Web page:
This concern was first raised by Venanzio Jelenic <Venanzio at i-site dot on dot ca> on the apple-internet-authoring mailing list. IBM has been offering a service called Aqui (pronounced "a key") since late last year. Its motto is "Unlock the power of the Internet." The premise is to allow any user with a Web browser to add links to any page on the Web. In fact Aqui does this by making a complete copy of the page in question, wrapping it in new markup, and storing it in a database along with the new links.

Anyone on the Net can cause Aqui to capture and repackage my home page. Visit <http://www.aqui.ibm.com/cgi-bin2/fetch/url=http://www.atria.com/~dawson/> and the deed is done -- my home page has been duplicated in some IBM database as <http://www.aqui.ibm.com/cgi-bin2/fetch/url=_1BABK5A83B>, now bearing IBM copyright notices.

Users around the world, named or anonymous, can now make links from my captured home page to any other pages that strike their fancy; others (through Aqui) can see and follow those links. I wrote at the bottom of my page "Copyright, all rights reserved," and the words persist on Aqui's copy. When I post my home page on the Web I expect the world to read it and to forge links to it. The content of my page, including what is linked from it, I expect to be my decision alone. IBM's Aqui takes that decision out of my hands. If that's not copyright violation I don't know what is.


Validating the standards makers

The W3 Consortium owns and develops the standards that define the Web. Hosted at MIT and chaired by Tim Berners-Lee, the man who invented most of the original standards, the W3C invites corporations and organizations to sponsor and participate in its work. The consortium's membership now numbers over 80 organizations.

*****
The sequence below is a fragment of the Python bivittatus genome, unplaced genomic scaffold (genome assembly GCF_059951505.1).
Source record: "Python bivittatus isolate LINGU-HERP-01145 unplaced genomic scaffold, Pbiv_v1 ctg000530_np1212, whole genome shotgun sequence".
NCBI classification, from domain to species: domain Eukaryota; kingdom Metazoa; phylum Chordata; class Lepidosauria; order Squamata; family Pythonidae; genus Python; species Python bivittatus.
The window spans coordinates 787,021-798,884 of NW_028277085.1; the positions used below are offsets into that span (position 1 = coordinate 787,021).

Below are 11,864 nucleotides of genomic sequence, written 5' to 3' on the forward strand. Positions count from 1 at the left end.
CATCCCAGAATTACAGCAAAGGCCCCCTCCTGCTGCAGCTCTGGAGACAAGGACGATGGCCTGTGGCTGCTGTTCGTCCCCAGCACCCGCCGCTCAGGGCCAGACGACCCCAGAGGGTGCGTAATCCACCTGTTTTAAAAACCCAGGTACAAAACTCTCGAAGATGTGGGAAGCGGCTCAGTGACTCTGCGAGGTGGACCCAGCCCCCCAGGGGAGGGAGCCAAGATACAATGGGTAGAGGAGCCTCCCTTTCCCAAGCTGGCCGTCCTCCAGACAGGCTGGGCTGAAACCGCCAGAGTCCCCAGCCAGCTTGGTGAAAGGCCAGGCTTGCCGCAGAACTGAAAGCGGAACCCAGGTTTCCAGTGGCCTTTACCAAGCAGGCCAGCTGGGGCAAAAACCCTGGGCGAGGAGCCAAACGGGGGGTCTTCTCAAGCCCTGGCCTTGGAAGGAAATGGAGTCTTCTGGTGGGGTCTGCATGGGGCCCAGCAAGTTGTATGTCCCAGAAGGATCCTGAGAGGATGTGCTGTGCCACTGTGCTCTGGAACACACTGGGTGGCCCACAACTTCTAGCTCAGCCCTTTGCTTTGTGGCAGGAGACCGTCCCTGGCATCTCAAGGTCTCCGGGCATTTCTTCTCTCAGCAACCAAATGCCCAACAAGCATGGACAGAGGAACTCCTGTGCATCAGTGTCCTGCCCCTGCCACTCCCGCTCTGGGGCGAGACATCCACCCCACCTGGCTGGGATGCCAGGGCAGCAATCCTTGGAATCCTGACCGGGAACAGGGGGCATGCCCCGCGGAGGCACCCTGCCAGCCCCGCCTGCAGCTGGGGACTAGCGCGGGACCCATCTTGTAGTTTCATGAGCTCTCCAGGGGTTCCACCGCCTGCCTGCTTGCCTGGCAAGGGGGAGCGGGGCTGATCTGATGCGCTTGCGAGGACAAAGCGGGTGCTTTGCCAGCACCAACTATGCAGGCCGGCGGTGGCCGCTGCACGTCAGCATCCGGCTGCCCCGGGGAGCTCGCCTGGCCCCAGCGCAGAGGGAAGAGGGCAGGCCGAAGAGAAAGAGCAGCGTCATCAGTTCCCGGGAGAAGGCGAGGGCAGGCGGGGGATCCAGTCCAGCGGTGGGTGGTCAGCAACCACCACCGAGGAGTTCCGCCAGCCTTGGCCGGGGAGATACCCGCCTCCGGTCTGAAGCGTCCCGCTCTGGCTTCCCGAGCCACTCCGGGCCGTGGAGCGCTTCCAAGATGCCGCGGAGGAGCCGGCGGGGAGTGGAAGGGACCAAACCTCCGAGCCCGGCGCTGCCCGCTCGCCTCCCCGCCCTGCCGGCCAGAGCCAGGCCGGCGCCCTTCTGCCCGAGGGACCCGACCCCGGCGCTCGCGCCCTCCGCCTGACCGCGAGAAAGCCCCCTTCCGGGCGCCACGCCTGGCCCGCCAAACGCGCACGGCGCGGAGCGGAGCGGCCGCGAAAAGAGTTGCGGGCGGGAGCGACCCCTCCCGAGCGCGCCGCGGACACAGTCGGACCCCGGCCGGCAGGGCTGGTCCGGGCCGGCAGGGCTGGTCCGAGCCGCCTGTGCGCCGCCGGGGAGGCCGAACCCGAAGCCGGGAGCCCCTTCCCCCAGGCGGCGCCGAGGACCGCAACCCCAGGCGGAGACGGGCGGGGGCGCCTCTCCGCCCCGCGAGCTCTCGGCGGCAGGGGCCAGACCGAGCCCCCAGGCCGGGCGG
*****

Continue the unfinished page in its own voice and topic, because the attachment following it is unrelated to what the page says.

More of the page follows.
Ka-Ping Yee <kryee at math dot uwaterloo dot ca> tracks how well the W3C members adhere to their own standards. He applies a strict, SGML-based parser to the home page of each of the consortium's organizational members. The results are updated daily. The two companies that place dead last on Yee's list are Netscape and Microsoft -- their home pages, filled with examples of their own attempts to influence the standards process, contain respectively 139 and 154 errors when measured against strict HTML standards. Only six members' home pages fully comply with either HTML 2.0 or 3.0. Here is the whole sad story:

           30 -              ..
                             :: 
  Number   20 -              ::
  of W3C               ::    ::
  members  10 -        ::    ::    ::
                 ::    ::    ::    ::    ..
            0 -----------------------------